Yeah, not the mindset we should have when we share a tiny planet with billions of other people.

      July 18, 2011 at 3:37 pm |
    • chris

      Yeah, Jesus also railed against the hypocrites and detailed that it would be very difficult for a rich man to get into heaven....but you don't see right wingers like yourself wanting to ban those things.

      July 18, 2011 at 3:42 pm |
    • James

      Apparently your God is the kind of Father who would create children with the known intent of abandoning them forever. My Jesus did not come from a father like that! What does Jesus have to say about such an important topic?

      July 18, 2011 at 3:44 pm |
    • Patrick

      God also says:

      Exodus 21:20 “If a man beats his male or female slave with a rod and the slave dies as a direct result, he must be punished, 21 but he is not to be punished if the slave gets up after a day or two, since the slave is his property.

      God doesn't lie. Just don't beat your slave so bad they can't get up off the ground later today or tomorrow.

      July 18, 2011 at 3:46 pm |
    • Ally

      @Joshua ... it cracks me up when I read these posts and the most religous, "Holier than thou", Bible lovers are the ones with the worst grammar. Joshua, your post is comical at best. Don't preach about a God who is intolerant of the children he created. Maybe you should actually read the Bible instead taking small bits of it out of context. No where in the Bible does it say gays won't enter heaven. I'm hoping there are gay men in heaven... they'll make the place look FABULOUS and FIERCE.

      July 18, 2011 at 4:06 pm |
    • Jan

      Joshua, I'll bet your god would really appreciate it if you learned how to write before trying to share his word. Your illiteracy just makes him look bad.

      July 18, 2011 at 4:13 pm |
  16. Jason B.

    Wait a minute...Christians should practice the love they preach instead of the hate and intolerance they show now? They should accept people for who they are? Wow...what wild concepts!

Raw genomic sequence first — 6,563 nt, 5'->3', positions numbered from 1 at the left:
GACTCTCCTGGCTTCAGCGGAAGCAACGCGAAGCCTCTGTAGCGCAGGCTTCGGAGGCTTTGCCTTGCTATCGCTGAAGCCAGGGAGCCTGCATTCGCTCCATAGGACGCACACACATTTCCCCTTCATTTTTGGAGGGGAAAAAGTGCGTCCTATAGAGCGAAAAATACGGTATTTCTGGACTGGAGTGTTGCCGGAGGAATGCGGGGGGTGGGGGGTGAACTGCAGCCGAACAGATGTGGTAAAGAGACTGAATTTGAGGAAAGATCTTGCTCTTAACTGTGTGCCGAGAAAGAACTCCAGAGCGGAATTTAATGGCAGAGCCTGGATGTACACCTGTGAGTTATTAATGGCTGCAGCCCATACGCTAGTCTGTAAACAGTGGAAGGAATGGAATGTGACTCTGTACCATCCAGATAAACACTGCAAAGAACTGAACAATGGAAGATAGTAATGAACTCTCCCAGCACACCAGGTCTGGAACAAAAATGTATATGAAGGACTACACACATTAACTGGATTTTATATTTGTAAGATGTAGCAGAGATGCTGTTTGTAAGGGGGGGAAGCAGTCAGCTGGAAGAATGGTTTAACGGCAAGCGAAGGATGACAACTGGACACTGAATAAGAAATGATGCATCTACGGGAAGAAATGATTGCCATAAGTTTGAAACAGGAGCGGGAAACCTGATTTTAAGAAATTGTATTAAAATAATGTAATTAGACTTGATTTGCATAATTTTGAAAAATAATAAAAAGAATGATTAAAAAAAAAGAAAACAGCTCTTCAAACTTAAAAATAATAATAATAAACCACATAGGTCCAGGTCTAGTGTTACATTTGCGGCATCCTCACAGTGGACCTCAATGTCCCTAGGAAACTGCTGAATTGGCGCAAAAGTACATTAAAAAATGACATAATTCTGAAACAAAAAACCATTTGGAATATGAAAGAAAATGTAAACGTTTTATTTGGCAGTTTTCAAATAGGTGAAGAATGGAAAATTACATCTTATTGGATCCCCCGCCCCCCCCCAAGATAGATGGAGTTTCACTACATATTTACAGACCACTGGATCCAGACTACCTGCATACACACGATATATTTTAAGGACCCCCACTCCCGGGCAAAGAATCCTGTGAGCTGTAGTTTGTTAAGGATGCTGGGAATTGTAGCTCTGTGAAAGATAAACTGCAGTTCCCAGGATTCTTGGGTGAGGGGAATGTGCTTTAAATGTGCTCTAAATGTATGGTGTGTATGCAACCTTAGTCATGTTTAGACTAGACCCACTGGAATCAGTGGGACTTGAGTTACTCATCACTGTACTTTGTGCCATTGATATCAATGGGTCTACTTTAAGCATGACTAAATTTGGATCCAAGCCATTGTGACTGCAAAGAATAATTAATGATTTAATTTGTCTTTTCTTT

July 18, 2011 at 3:33 pm |
    • Burstbubble

      Have you traveled a broad? Is the world flat? Are there monkeys in South America? Are there plants we haven't discovered yet? Are they all in a catalog somewhere? What is to be discovered next?

      July 18, 2011 at 3:37 pm |
  17. bachmanntwit

    Here in the Bachmann household we just throw our dirty buttplugs in the dishwasher along with the pots and pans.

    July 18, 2011 at 3:29 pm |
  18. RUsurprised-yet

    Hey all you gays and libs and DEMS, are you voting for Mr. Obama in 2012? Not sure why, he goes to church, claims to be a Christian and prays to GOD for direction and understanding on how best to serve the people of this country. Does this make all of you a hypocrite now?

    July 18, 2011 at 3:29 pm |
    • Really?

      Are you implying all Libs and Dems are nonreligious? Intelligent response.......

      July 18, 2011 at 3:32 pm |
    • Colin

      Will hypocrites burn in hell, RUSurprised?

      July 18, 2011 at 3:33 pm |
    • Patrick

      The United Church of Christ, Unitarians, Unity Churches, MCC, Episcopols, Anglicans, about half the Lutherans and many of the more progressive Presbyterians and Methodists would like to be able to practice their Freedom of Religion and marry gays and lesbians in their churches.

      You didn't know???

      July 18, 2011 at 3:35 pm |
    • Lacking Evidence since 14 Billion BCE

      He's the lesser of two evils.

      July 18, 2011 at 3:38 pm |
    • Toprock

      For reference regarding your comment, please see 'Bush, George.' Why don't you head on back to Westboro where you belong?

      July 18, 2011 at 3:39 pm |
    • IzHeFoRealz?

      Nope, your still a moron!

      July 18, 2011 at 3:46 pm |
    • RUsurprised-yet

      Stop banging your drums then. You hit first. Slap my face, I turn and let you slap the other side. You claim to hate bullies, yet you are the perfect picture of one. But know this, we speak turth. You tell lies. Only GOD can judge a heart. Yours, Obama, and those churches. Let us know when you want a serious discussion. For now, get off the Christains and those who are willing to stand up to the socialist/communist in this country founded upon Christain and Bibical beliefs. Need to fight, join the ARMY. They accept gays openly now. If you like European countries so much, get a passport, visa, plane ticket and MOVE there. We can do just fine without you. Watch us.

      July 18, 2011 at 3:46 pm |
    • sam

      Bring the s'mores, kids, we're going to hell.

      July 18, 2011 at 3:49 pm |
    • Kudos

      @RUsurprised-yet, Kudos to you!!!!.

      July 18, 2011 at 3:56 pm |
    • Really?